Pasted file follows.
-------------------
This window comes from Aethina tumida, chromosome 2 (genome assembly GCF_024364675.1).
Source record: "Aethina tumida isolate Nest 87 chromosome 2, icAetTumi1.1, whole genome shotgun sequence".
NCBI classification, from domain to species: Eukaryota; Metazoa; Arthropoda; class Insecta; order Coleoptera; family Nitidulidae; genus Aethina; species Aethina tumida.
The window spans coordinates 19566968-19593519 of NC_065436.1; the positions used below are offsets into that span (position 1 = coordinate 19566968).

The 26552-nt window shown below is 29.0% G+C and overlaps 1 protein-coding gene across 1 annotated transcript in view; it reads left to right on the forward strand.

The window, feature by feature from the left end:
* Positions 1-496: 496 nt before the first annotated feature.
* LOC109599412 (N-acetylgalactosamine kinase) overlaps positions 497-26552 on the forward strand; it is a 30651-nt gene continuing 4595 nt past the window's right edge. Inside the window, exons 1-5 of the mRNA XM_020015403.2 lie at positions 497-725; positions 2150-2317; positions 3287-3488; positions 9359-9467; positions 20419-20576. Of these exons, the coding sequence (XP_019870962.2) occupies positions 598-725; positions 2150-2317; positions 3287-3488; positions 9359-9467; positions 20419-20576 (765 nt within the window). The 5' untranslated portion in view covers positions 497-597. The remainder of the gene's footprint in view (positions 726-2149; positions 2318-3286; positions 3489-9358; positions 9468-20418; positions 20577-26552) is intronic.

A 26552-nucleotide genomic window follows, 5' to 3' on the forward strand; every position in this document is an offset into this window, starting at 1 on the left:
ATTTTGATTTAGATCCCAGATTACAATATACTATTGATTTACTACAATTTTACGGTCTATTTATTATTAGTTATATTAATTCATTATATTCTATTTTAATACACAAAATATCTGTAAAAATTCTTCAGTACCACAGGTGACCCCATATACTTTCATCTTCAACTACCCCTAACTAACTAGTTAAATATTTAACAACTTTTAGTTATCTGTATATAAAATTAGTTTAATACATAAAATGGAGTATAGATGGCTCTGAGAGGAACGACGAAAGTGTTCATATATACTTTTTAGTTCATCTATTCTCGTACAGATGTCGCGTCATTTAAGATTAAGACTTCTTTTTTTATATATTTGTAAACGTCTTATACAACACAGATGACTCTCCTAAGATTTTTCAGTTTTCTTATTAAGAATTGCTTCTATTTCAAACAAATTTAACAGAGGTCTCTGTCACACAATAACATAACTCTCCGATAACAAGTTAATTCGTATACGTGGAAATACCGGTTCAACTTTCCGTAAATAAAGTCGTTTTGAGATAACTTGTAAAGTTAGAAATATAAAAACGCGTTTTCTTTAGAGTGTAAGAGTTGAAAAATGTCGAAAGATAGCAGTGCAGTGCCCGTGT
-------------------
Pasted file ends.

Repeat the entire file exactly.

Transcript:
This window comes from Aethina tumida, chromosome 2 (genome assembly GCF_024364675.1).
Source record: "Aethina tumida isolate Nest 87 chromosome 2, icAetTumi1.1, whole genome shotgun sequence".
NCBI classification, from domain to species: Eukaryota; Metazoa; Arthropoda; class Insecta; order Coleoptera; family Nitidulidae; genus Aethina; species Aethina tumida.
The window spans coordinates 19566968-19593519 of NC_065436.1; the positions used below are offsets into that span (position 1 = coordinate 19566968).

The 26552-nt window shown below is 29.0% G+C and overlaps 1 protein-coding gene across 1 annotated transcript in view; it reads left to right on the forward strand.

The window, feature by feature from the left end:
* Positions 1-496: 496 nt before the first annotated feature.
* LOC109599412 (N-acetylgalactosamine kinase) overlaps positions 497-26552 on the forward strand; it is a 30651-nt gene continuing 4595 nt past the window's right edge. Inside the window, exons 1-5 of the mRNA XM_020015403.2 lie at positions 497-725; positions 2150-2317; positions 3287-3488; positions 9359-9467; positions 20419-20576. Of these exons, the coding sequence (XP_019870962.2) occupies positions 598-725; positions 2150-2317; positions 3287-3488; positions 9359-9467; positions 20419-20576 (765 nt within the window). The 5' untranslated portion in view covers positions 497-597. The remainder of the gene's footprint in view (positions 726-2149; positions 2318-3286; positions 3489-9358; positions 9468-20418; positions 20577-26552) is intronic.

A 26552-nucleotide genomic window follows, 5' to 3' on the forward strand; every position in this document is an offset into this window, starting at 1 on the left:
ATTTTGATTTAGATCCCAGATTACAATATACTATTGATTTACTACAATTTTACGGTCTATTTATTATTAGTTATATTAATTCATTATATTCTATTTTAATACACAAAATATCTGTAAAAATTCTTCAGTACCACAGGTGACCCCATATACTTTCATCTTCAACTACCCCTAACTAACTAGTTAAATATTTAACAACTTTTAGTTATCTGTATATAAAATTAGTTTAATACATAAAATGGAGTATAGATGGCTCTGAGAGGAACGACGAAAGTGTTCATATATACTTTTTAGTTCATCTATTCTCGTACAGATGTCGCGTCATTTAAGATTAAGACTTCTTTTTTTATATATTTGTAAACGTCTTATACAACACAGATGACTCTCCTAAGATTTTTCAGTTTTCTTATTAAGAATTGCTTCTATTTCAAACAAATTTAACAGAGGTCTCTGTCACACAATAACATAACTCTCCGATAACAAGTTAATTCGTATACGTGGAAATACCGGTTCAACTTTCCGTAAATAAAGTCGTTTTGAGATAACTTGTAAAGTTAGAAATATAAAAACGCGTTTTCTTTAGAGTGTAAGAGTTGAAAAATGTCGAAAGATAGCAGTGCAGTGCCCGTGT